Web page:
> was originally introduced by the Maharajas as the medium of instruction in
> the higher institutions of education. It continued to grow in popularity
> and was soon adopted by all sectors of public life. The government began
> using it in administration and legislation. The High Court was already
> using it even before 1947. The only sphere where Urdu continued to be used
> was in state-run school education. The situation today is worlds apart
> from that in 1947. English has now attained the status of a de facto
> official language. Despite attempts by Urduwallahs and other obscurantists
> to promote it in education, business and government the language has
> receded more and more into the background, dying a slow death and destined
> to be supplanted by English sometime in the future. So far as India is
> considered Urdu is virtually a dead language - at best a language still
> used for composing mawkish poetry (for which it is eminently suited). In
> Kashmir the use of Urdu is confined to school education in the ramshackle,
> zabar zachi schools of the valley. It is also used in many official
> documents such as ration cards (when will we see an end to them?).
> The government now uses English in most, if not all, of its documentation.
> The commissioner-secretaries, deputy commissioners and other mandarins who
> run the administration prefer English in their official paperwork and
> communications. Legislation is invariably drafted in English. The
> universities and higher colleges use English for all bachelors, masters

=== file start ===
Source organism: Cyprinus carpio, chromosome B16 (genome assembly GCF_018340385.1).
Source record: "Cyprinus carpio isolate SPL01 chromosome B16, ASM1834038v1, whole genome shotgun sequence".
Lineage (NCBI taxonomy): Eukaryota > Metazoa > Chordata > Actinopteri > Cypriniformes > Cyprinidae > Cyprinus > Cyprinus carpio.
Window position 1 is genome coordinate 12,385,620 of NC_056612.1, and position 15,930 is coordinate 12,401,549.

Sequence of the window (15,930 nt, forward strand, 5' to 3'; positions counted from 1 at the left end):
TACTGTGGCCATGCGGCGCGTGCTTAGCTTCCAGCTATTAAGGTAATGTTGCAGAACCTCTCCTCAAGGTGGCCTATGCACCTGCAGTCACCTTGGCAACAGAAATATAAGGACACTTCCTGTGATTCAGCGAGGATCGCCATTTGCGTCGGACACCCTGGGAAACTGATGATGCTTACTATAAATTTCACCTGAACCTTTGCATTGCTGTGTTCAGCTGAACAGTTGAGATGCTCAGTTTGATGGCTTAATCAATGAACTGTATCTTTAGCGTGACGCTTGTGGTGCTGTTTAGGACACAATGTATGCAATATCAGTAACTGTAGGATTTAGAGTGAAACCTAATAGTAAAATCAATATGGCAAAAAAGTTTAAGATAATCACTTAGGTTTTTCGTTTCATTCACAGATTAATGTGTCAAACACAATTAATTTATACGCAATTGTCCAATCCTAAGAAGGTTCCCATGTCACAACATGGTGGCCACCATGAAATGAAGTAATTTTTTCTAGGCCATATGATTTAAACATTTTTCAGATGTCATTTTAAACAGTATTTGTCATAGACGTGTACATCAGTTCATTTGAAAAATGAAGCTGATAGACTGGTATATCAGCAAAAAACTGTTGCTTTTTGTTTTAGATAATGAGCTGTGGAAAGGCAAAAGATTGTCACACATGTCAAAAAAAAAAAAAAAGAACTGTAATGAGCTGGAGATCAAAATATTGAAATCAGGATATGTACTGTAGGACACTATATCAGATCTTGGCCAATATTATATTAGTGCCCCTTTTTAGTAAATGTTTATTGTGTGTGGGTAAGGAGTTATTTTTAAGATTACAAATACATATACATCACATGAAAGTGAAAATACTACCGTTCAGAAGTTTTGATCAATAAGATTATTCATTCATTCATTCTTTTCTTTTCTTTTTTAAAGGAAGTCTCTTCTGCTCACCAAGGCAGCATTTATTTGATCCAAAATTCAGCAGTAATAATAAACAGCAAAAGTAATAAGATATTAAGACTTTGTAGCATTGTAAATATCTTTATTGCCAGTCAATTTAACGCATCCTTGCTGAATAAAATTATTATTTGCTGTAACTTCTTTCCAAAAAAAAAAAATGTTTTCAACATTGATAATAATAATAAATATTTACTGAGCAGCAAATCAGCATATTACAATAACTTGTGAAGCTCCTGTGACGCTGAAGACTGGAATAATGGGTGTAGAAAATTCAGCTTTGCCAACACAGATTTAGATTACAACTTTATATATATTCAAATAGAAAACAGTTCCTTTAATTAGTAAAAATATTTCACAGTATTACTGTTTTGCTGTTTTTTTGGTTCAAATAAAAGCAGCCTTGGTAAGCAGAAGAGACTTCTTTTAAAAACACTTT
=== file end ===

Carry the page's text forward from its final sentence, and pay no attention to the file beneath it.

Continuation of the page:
> and doctors level courses (other than courses in the languages for obvious
> reasons). All the major private schools - which perennially face a huge
> scramble for places - employ English as the medium of instruction. No-one
> in Kashmir wants their children educated in Urdu. Everyone wants them to
> speak fluent English so that they can take part in the 21st century. All
> the professions, without exception, use English. In the private sector the
> only use of Urdu is found in the newspapers. This must be attributed to
> the fact that many Kashmiris have not yet acquired a sufficient grasp of
> English to enable them to read an English newspaper. Although nearly all
> shops and outdoor advertisements are in English, even in the remotest
> village, most ordinary Kashmiris are still able to read only Urdu - a
> result of the governments disastrous language policy. However, even this
> is fast changing: English is catching up in the mass media as the rising
> circulations of the English dailies testify. It is not improbable that one
> day all the Urdu dailies will lose their readership and find themselves
> out of business.
> The purpose of this article has not only been to paint a linguistic
> picture of Kashmir. It is also to pose an important question: why has our
> government failed to respond to the transformed tonguescape? Why doesnt
> the government realise that its all up with Urdu and that it is time for
> English to be recognised officially for what it already is? If the
> government decrees English to be the official language it is not going to
> make much difference to the administration or the courts - English is